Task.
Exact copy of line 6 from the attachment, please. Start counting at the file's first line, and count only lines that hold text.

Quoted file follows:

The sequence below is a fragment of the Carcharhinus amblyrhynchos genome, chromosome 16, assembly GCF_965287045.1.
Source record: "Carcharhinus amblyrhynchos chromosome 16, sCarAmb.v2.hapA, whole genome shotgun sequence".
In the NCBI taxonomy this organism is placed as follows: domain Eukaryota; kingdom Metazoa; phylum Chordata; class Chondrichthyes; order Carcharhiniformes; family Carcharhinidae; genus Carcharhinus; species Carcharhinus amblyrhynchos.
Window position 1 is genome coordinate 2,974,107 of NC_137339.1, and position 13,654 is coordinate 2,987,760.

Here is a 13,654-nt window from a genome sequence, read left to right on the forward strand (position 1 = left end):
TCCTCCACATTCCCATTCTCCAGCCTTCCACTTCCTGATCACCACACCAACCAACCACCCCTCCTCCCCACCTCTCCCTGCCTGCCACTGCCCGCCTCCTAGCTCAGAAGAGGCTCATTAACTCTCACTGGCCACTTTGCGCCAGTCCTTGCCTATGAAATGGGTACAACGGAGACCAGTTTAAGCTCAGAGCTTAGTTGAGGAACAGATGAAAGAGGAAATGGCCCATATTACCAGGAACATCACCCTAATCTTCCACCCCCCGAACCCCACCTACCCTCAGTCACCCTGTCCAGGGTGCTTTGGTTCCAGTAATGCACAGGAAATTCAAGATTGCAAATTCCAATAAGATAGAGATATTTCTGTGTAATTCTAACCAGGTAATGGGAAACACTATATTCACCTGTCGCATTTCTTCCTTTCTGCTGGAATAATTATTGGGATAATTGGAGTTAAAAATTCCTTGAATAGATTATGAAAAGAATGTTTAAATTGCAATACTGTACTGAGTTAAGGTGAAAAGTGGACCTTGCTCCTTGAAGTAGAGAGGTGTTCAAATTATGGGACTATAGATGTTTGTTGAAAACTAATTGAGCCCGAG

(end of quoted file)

TCCTCCACATTCCCATTCTCCAGCCTTCCACTTCCTGATCACCACACCAACCAACCACCCCTCCTCCCCACCTCTCCCTGCCTGCCACTGCCCGCCTCCTAGCTCAGAAGAGGCTCATTAACTCTCACTGGCCACTTTGCGCCAGTCCTTGCCTATGAAATGGGTACAACGGAGACCAGTTTAAGCTCAGAGCTTAGTTGAGGAACAGATGAAAGAGGAAATGGCCCATATTACCAGGAACATCACCCTAATCTTCCACCCCCCGAACCCCACCTACCCTCAGTCACCCTGTCCAGGGTGCTTTGGTTCCAGTAATGCACAGGAAATTCAAGATTGCAAATTCCAATAAGATAGAGATATTTCTGTGTAATTCTAACCAGGTAATGGGAAACACTATATTCACCTGTCGCATTTCTTCCTTTCTGCTGGAATAATTATTGGGATAATTGGAGTTAAAAATTCCTTGAATAGATTATGAAAAGAATGTTTAAATTGCAATACTGTACTGAGTTAAGGTGAAAAGTGGACCTTGCTCCTTGAAGTAGAGAGGTGTTCAAATTATGGGACTATAGATGTTTGTTGAAAACTAATTGAGCCCGAG